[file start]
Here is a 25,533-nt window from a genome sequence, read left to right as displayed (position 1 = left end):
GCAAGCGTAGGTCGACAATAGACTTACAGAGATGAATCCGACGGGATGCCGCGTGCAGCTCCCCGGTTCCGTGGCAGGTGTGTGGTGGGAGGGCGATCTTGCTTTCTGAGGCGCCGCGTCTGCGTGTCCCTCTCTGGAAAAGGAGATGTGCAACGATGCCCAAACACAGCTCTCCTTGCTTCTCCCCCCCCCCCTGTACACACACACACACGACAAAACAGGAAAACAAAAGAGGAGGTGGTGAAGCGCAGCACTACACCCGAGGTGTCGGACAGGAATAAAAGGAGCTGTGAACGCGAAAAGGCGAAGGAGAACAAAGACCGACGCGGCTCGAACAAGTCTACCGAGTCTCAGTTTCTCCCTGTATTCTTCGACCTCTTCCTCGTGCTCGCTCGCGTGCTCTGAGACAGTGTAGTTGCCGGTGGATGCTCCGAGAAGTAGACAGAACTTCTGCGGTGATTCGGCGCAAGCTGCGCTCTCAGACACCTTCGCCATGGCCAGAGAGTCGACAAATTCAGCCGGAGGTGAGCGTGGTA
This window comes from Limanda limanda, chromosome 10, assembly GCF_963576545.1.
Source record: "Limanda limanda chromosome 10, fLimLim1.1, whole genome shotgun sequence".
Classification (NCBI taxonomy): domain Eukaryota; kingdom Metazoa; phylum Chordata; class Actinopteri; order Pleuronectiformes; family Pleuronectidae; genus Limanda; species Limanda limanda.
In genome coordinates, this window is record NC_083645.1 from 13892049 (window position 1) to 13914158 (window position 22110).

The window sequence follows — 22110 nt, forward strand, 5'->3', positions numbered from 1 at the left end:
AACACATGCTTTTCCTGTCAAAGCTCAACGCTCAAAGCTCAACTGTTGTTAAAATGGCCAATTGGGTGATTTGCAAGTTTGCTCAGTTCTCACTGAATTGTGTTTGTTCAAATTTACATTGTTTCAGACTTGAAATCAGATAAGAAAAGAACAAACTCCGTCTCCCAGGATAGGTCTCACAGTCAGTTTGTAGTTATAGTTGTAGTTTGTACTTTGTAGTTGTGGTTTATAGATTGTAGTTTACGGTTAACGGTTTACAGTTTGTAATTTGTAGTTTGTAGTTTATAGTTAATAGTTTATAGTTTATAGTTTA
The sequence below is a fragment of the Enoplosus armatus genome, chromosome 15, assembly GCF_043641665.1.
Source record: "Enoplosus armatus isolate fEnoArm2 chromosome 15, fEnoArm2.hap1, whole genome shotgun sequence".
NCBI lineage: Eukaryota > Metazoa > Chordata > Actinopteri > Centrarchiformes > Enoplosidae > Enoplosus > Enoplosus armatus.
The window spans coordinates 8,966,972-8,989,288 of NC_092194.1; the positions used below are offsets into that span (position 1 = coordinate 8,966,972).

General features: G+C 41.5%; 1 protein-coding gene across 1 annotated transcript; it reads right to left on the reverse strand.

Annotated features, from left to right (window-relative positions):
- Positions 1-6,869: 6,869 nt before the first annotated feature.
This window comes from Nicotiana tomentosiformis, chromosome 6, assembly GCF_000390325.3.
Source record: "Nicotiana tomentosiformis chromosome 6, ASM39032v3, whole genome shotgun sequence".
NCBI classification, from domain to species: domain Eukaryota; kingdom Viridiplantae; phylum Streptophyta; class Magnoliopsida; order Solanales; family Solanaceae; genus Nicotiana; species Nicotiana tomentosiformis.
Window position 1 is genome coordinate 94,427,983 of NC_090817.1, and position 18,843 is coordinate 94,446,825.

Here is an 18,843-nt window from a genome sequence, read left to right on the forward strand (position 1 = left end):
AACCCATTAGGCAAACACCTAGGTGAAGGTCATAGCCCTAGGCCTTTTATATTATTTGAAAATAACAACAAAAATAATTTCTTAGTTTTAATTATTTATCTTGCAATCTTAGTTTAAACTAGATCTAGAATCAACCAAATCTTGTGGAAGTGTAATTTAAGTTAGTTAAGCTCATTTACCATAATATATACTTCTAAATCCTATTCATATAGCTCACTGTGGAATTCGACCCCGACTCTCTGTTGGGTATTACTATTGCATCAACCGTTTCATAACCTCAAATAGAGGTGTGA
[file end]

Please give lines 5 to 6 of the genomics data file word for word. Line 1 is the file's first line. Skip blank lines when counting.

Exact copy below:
Classification (NCBI taxonomy): domain Eukaryota; kingdom Metazoa; phylum Chordata; class Actinopteri; order Pleuronectiformes; family Pleuronectidae; genus Limanda; species Limanda limanda.
In genome coordinates, this window is record NC_083645.1 from 13892049 (window position 1) to 13914158 (window position 22110).